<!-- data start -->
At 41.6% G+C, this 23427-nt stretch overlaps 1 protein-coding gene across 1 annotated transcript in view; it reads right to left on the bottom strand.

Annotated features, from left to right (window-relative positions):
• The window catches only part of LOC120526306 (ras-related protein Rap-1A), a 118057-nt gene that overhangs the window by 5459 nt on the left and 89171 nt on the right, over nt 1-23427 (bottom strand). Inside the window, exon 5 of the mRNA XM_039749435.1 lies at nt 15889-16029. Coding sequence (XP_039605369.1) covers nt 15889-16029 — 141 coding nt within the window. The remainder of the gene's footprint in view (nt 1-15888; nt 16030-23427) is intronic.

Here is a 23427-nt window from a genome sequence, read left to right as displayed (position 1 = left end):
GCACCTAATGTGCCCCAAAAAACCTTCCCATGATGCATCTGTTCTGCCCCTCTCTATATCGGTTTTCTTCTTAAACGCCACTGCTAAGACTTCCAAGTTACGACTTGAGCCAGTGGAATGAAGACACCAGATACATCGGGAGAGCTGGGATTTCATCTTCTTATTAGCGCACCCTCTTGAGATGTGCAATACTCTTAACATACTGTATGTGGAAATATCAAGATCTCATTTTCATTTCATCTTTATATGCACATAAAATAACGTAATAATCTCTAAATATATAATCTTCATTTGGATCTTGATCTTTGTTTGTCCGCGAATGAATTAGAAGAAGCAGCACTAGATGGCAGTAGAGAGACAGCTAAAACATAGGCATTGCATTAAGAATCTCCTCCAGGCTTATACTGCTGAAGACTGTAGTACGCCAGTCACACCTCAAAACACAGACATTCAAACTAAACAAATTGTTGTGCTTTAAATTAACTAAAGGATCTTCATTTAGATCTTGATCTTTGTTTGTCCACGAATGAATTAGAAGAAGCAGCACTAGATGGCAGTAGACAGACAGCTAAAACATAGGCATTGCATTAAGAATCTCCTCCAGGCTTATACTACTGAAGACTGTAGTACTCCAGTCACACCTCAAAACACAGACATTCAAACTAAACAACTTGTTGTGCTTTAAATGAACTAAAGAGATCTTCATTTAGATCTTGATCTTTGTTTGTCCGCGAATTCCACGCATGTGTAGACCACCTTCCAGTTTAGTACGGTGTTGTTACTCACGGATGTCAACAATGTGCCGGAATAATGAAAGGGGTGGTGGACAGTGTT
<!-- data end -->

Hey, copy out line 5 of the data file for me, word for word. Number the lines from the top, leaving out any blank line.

GCACCTAATGTGCCCCAAAAAACCTTCCCATGATGCATCTGTTCTGCCCCTCTCTATATCGGTTTTCTTCTTAAACGCCACTGCTAAGACTTCCAAGTTACGACTTGAGCCAGTGGAATGAAGACACCAGATACATCGGGAGAGCTGGGATTTCATCTTCTTATTAGCGCACCCTCTTGAGATGTGCAATACTCTTAACATACTGTATGTGGAAATATCAAGATCTCATTTTCATTTCATCTTTATATGCACATAAAATAACGTAATAATCTCTAAATATATAATCTTCATTTGGATCTTGATCTTTGTTTGTCCGCGAATGAATTAGAAGAAGCAGCACTAGATGGCAGTAGAGAGACAGCTAAAACATAGGCATTGCATTAAGAATCTCCTCCAGGCTTATACTGCTGAAGACTGTAGTACGCCAGTCACACCTCAAAACACAGACATTCAAACTAAACAAATTGTTGTGCTTTAAATTAACTAAAGGATCTTCATTTAGATCTTGATCTTTGTTTGTCCACGAATGAATTAGAAGAAGCAGCACTAGATGGCAGTAGACAGACAGCTAAAACATAGGCATTGCATTAAGAATCTCCTCCAGGCTTATACTACTGAAGACTGTAGTACTCCAGTCACACCTCAAAACACAGACATTCAAACTAAACAACTTGTTGTGCTTTAAATGAACTAAAGAGATCTTCATTTAGATCTTGATCTTTGTTTGTCCGCGAATTCCACGCATGTGTAGACCACCTTCCAGTTTAGTACGGTGTTGTTACTCACGGATGTCAACAATGTGCCGGAATAATGAAAGGGGTGGTGGACAGTGTT